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Quirkier Cleveland

A glimpse into the true heart of the city

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East Ohio Gas Explosion Memorial

Many of the houses in the square mile surrounding East 61st St. are much newer than their neighbors because of what happened on the afternoon of Friday, Oct. 20, 1944. A storage tank holding liquefied natural gas began emitting a vapor that dropped into sewer lines, flowing and mixing with air and sewer gas. The mixture ignited, launching manhole covers skyward (one was found several miles away in Glenville). Houses and clothing were instantly engulfed in flames as the explosion traveled through the sewers and up through drains. The disaster killed 131 people, injured 225, left 700 homeless, and destroyed 79 homes and two factories. This memorial plaque now adds a somber note to the children's playground on Grdina Ave.

Battleship Maine Memorial

Remember the Maine? We thought not. But back in 1898, it was a pretty big deal. Sent to protect U.S. interests during the Cuban revolt against Spain, the USS Maine exploded and sank in the Havana Harbor on Feb, 15, 1898. The cause was never determined, but for political reasons Spain was blamed, and the event was used to stir up sentiment for the Spanish-American War. What's that got to do with Cleveland? Beats us. Nonetheless, there's a monument in Washington Park in Newburgh Heights that contains a porthole cover from the Maine and a section of the conning tower, mounted atop a big old rock. It's none too pretty (it looks like a metal rod stuck in a pile of dirt), but it is quite historical.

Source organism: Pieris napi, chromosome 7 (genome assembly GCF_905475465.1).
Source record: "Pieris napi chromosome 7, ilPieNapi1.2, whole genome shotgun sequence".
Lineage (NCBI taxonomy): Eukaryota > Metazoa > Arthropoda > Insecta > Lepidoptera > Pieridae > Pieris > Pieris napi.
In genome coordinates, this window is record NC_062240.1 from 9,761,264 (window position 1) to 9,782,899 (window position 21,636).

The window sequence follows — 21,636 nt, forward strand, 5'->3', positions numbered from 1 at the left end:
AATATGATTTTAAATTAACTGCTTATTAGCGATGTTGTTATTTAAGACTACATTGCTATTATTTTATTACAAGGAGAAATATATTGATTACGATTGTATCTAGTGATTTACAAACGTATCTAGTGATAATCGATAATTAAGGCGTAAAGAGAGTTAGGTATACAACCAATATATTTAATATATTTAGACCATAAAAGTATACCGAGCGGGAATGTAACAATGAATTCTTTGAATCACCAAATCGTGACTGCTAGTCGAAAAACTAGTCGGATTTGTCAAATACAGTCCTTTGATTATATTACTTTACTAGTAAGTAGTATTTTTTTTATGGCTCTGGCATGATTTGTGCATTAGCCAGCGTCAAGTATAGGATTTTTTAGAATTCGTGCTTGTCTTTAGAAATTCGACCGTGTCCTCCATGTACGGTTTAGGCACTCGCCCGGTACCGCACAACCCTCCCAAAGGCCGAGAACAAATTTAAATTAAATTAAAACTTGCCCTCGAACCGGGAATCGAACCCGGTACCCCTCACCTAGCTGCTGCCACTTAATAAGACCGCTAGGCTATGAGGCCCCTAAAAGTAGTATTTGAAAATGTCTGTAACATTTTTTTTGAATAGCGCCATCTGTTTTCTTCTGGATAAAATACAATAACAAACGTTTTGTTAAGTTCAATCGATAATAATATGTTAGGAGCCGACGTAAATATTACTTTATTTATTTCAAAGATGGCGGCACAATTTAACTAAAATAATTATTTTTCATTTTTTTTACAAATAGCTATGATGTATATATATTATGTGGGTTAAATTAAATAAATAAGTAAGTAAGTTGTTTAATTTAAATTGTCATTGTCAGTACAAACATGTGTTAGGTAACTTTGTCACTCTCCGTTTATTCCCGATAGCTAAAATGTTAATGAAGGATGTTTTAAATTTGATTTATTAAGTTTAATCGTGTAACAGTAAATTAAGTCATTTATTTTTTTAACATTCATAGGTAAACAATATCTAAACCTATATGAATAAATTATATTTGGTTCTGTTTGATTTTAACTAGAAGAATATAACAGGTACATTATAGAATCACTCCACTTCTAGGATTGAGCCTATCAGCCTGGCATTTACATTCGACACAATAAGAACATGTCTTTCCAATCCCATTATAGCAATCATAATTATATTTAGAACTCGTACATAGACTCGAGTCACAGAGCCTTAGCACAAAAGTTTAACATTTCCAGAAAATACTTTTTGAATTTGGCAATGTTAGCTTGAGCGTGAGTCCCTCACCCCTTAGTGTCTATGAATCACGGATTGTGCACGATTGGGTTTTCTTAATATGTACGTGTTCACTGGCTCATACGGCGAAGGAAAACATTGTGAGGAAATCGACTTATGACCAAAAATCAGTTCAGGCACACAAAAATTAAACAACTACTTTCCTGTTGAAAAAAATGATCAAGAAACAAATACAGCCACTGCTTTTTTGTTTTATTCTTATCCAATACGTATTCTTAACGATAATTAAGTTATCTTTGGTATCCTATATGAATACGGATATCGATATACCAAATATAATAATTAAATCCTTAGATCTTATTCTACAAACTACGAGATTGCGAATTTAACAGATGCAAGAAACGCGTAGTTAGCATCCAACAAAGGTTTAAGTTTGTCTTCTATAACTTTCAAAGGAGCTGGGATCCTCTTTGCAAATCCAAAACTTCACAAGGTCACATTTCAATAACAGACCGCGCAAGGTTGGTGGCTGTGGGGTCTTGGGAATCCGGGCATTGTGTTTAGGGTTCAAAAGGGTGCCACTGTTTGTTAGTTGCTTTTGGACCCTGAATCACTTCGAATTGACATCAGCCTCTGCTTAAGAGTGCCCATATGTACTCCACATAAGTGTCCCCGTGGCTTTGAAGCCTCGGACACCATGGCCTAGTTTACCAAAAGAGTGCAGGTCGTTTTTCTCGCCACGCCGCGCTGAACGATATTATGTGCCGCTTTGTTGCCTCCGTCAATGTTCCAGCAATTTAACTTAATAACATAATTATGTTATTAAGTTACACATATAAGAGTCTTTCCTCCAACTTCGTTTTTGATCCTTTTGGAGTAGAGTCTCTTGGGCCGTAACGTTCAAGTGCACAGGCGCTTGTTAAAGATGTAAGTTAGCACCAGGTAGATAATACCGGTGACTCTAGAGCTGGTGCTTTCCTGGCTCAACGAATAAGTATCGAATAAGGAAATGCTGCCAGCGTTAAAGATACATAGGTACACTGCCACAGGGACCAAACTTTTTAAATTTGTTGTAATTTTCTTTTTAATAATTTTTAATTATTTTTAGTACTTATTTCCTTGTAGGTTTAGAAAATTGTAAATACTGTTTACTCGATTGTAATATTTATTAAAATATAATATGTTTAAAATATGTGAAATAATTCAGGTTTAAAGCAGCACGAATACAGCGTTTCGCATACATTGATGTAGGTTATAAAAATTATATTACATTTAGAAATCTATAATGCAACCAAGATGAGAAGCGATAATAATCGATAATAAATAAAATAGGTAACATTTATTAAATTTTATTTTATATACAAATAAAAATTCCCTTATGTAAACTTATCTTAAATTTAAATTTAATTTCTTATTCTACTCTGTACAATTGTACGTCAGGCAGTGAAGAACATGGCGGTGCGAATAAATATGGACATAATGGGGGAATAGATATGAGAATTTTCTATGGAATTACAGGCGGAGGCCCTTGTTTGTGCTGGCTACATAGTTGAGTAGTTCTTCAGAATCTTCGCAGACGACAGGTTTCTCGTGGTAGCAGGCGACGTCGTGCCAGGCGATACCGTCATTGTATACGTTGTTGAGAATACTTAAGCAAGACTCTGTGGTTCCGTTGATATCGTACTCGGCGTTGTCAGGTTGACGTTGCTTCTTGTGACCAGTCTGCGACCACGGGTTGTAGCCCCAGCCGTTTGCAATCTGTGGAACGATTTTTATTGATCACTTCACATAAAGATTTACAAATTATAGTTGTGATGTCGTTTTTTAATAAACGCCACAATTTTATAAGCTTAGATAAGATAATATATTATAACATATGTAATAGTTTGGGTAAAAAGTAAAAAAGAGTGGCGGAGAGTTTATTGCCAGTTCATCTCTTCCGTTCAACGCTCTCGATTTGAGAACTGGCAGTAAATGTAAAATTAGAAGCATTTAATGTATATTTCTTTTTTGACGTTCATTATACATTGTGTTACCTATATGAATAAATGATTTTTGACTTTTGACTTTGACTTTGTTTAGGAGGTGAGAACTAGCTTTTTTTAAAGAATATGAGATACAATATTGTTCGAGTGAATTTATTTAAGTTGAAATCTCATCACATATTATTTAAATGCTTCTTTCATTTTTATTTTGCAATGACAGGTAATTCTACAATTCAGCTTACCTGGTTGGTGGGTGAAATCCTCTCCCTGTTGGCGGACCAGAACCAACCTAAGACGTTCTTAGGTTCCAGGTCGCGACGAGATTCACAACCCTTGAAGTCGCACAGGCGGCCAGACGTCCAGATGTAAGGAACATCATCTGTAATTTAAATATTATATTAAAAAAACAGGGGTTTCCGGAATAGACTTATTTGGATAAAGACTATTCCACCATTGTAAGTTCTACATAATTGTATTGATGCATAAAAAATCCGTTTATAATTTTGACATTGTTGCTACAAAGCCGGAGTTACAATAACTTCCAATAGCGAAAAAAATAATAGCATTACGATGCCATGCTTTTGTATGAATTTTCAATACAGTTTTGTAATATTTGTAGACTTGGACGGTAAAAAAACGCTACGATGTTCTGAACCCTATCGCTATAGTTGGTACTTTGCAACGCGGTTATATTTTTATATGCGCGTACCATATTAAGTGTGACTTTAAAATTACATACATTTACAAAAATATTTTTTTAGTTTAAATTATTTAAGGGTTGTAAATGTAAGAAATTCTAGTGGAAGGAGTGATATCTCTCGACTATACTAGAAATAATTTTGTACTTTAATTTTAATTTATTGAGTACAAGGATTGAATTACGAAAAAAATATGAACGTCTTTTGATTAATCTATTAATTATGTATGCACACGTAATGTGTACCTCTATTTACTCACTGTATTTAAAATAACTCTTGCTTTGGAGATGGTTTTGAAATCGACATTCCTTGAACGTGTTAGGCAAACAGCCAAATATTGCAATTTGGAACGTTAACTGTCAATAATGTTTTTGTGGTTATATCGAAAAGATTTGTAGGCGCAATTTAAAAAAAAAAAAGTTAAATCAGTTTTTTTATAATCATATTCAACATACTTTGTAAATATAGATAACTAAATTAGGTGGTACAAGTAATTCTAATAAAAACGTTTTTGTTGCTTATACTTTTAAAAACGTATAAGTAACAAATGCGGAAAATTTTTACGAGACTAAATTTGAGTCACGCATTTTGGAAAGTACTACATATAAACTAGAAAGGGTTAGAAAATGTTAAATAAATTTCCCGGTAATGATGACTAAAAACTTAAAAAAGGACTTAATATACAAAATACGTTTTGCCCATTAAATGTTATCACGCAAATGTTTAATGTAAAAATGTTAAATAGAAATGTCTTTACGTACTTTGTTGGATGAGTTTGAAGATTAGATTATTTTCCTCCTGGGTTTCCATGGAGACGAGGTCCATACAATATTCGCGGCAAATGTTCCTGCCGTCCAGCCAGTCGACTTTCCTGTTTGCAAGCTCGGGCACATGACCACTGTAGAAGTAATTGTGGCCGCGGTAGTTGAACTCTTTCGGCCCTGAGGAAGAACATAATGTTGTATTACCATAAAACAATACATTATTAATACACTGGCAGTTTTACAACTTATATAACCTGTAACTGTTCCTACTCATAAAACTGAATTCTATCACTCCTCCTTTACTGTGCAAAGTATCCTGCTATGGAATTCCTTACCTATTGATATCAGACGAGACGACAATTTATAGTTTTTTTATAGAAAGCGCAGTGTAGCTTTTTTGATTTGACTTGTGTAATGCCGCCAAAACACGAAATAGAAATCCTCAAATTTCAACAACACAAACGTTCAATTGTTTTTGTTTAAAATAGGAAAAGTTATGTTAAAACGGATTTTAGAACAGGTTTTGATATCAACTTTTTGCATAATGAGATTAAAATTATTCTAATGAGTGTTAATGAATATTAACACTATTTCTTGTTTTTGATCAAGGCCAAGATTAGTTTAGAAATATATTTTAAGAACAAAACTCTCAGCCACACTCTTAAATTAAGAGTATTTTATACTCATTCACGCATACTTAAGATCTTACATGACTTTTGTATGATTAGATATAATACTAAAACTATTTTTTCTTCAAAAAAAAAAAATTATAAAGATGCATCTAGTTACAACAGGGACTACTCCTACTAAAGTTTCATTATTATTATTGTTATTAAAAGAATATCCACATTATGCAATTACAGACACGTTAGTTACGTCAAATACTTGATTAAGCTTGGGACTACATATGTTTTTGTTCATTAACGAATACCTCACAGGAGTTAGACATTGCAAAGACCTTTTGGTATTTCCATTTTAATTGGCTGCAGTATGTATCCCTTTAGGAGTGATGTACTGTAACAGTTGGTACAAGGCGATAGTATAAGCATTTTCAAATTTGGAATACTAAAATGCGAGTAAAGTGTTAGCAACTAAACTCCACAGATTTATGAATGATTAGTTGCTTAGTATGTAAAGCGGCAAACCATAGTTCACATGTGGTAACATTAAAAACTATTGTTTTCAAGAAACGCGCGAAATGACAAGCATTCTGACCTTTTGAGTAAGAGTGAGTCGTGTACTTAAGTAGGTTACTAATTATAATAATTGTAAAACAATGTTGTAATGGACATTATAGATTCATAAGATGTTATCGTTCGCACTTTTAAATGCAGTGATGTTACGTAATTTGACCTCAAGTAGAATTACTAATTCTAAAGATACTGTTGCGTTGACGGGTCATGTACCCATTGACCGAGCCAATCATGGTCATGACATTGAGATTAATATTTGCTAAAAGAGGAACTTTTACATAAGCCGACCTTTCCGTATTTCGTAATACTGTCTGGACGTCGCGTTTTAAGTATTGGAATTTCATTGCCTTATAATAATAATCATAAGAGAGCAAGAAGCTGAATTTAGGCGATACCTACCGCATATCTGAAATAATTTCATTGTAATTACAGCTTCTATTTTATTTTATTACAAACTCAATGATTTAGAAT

Collinwood School Fire Memorial

Another of Cleveland's very worst days was March 4, 1908 —Ash Wednesday, ironically — when a fire broke out at Lake View School in Collinwood, killing 172 students, two teachers, and one rescuer. At the time, it was one of the deadliest school fire disasters in U.S. history, with children jumping from second- and third-floor windows and little bodies burned so horribly they couldn't be identified. Many families couldn't afford to bury their children, so they were interred in a mass grave in Lake View Cemetery, where a majestic granite monument now stands.

—Pamela Zoslov


Cleveland may not have the Baths at Caracalla or the Valley of the Kings, but there are enough impressive architectural ruins here to please the intrepid urban explorer. Abandoned factories, shuttered shopping malls, and blocks of vacant houses create a ghost town within the thriving urban scene. Here are several choice sites.

The Big Q

If you watched late-night local TV in the early '90s, you undoubtedly recall the jingle for The Big Q furniture store, in which a man — we'll charitably call him a singer — crooned, "The Big Q, The Big Q, stands for quality home fuuuuurniiiituuuure!" The store first opened in 1928 and was last owned by the kindly Jack Saul, who extended credit, as the vintage sign still boasts, to "domestics, pensioners, veterans, golden agers" and others who needed a helping hand, "no co-signer required." Like Cleveland, The Big Q's cheerfully garish yellow exterior gets a little more weather-beaten every year.


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